If you squint at NASA satellite photos taken on the evening of Mar. 7, you will see the immediate source of the blackout that paralyzed Venezuela for a week: two tiny wildfires, perilously close to essential power transmission lines.
Zoom out and you’ll see the capital, Caracas, plunged into darkness. On Monday, another blackout struck Caracas and 16 other states. The government has blamed cyberattacks for the blackouts, but under Nicolás Maduro and his predecessor as president, Hugo Chávez, the electrical system was neglected for decades.
To fully understand why it took Venezuela at least four days to restore power in March, you need an even wider lens: one that includes Washington. It is undeniable that Mr. Chávez and Mr. Maduro are to blame for having brought the country to this ruinous state. Nevertheless, United States economic sanctions have left Mr. Maduro’s government unable to resolve the crisis on its own.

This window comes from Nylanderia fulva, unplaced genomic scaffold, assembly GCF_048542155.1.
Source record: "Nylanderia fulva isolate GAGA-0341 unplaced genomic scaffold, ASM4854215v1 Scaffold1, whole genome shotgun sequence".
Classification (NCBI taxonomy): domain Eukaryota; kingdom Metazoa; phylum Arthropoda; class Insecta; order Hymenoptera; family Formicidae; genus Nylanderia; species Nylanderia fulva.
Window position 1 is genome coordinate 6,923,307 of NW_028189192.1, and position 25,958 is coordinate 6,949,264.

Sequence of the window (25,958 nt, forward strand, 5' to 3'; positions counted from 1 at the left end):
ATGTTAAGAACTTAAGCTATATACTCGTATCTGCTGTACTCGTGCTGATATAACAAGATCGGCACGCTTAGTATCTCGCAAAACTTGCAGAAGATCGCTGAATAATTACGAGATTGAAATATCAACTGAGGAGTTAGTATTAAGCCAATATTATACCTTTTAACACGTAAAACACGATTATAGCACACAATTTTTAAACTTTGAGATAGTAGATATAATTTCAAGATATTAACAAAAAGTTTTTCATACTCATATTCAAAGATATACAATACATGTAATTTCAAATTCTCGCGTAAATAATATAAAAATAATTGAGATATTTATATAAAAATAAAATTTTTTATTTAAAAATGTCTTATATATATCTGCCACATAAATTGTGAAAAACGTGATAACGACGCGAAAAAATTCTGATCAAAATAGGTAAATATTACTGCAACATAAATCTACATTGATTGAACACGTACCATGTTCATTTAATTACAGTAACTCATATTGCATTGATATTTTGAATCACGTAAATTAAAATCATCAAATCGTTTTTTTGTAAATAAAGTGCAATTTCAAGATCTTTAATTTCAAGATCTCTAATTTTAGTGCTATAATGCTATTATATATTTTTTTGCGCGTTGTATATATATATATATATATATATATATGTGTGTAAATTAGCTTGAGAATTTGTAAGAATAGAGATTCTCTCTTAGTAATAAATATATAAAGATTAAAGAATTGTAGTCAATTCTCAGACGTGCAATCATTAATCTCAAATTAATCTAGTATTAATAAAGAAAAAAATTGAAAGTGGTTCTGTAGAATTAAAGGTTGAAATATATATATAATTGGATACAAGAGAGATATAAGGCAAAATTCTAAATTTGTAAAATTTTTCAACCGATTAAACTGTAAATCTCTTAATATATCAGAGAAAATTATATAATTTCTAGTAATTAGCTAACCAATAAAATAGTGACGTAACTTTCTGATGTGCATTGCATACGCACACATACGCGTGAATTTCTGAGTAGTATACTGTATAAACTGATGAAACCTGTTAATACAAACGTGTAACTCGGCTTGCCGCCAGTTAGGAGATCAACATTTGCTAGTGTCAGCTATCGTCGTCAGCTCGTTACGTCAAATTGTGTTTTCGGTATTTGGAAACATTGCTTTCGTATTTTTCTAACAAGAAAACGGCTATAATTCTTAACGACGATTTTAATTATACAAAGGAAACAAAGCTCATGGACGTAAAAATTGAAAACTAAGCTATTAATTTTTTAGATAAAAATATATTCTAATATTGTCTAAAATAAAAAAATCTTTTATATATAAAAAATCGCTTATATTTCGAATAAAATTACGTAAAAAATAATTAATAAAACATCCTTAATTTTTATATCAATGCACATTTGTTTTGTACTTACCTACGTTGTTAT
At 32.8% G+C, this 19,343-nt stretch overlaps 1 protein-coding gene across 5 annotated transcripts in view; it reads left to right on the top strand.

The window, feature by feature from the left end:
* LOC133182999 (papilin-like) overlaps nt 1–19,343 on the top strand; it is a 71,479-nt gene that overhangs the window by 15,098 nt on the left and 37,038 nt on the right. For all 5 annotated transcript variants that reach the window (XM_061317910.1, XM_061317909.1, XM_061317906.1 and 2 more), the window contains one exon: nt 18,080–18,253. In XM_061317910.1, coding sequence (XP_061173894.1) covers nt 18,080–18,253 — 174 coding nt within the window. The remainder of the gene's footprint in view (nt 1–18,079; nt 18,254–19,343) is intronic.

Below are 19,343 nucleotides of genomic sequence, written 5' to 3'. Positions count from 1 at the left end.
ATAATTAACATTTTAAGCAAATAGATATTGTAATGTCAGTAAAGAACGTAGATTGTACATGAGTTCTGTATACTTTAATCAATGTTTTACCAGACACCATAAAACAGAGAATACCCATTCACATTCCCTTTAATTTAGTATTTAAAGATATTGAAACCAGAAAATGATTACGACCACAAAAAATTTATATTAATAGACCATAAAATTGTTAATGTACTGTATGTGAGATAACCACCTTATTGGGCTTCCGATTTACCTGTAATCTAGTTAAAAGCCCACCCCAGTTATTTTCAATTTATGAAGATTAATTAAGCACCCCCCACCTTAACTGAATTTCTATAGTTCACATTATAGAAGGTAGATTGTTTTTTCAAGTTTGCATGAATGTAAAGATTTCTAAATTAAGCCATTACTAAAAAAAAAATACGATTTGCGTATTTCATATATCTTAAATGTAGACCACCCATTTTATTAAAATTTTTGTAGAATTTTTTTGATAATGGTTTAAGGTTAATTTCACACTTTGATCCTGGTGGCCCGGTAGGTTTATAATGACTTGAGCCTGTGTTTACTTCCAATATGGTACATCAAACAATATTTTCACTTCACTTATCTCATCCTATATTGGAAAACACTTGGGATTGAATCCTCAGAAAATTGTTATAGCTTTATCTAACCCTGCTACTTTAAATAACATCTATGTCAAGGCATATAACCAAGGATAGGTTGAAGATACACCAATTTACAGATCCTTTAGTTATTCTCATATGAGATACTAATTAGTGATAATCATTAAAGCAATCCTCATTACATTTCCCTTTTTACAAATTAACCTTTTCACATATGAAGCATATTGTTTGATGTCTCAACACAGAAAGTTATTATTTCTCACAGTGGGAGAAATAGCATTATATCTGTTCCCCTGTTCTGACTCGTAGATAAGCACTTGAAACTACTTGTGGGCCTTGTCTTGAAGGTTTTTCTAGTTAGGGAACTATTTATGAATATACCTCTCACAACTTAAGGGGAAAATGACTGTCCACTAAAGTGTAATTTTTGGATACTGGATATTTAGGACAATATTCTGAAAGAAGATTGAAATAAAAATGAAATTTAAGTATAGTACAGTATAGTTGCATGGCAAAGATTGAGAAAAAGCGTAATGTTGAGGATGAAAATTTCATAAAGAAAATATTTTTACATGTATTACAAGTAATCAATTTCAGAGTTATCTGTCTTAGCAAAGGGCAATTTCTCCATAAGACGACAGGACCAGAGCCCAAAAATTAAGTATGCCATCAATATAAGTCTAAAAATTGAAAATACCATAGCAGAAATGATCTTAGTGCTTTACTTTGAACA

The cause of the first blackout is now well understood. A comprehensive report by the chairman of the engineering school at Central University in Caracas shows that the blackout resulted from a wildfire near three power transmission lines from the Guri Dam complex in southeastern Venezuela. The complex includes several hydroelectric dams and power stations that provide 80 percent of the nation’s electricity; its shutdown can thus by itself produce a nationwide blackout.
Certainly, failing to cut back vegetation could have increased the probability of the fire, though wildfires can occur just about anywhere. But the real problem is not so much that a blackout occurred but that it took more than four days to get power back.
To restart the system, dam generators and substations in distant points of the country needed to be activated. But only around one-fifth of the country’s thermal power capacity was operational at the moment of the shutdown, leaving little to no room for thermal generation backup to temporarily replace the energy generated by the dams. The absence of an alternate power source, lack of specialized workers, deteriorated equipment and faulty management thus all appear to have played their part in prolonging the blackout.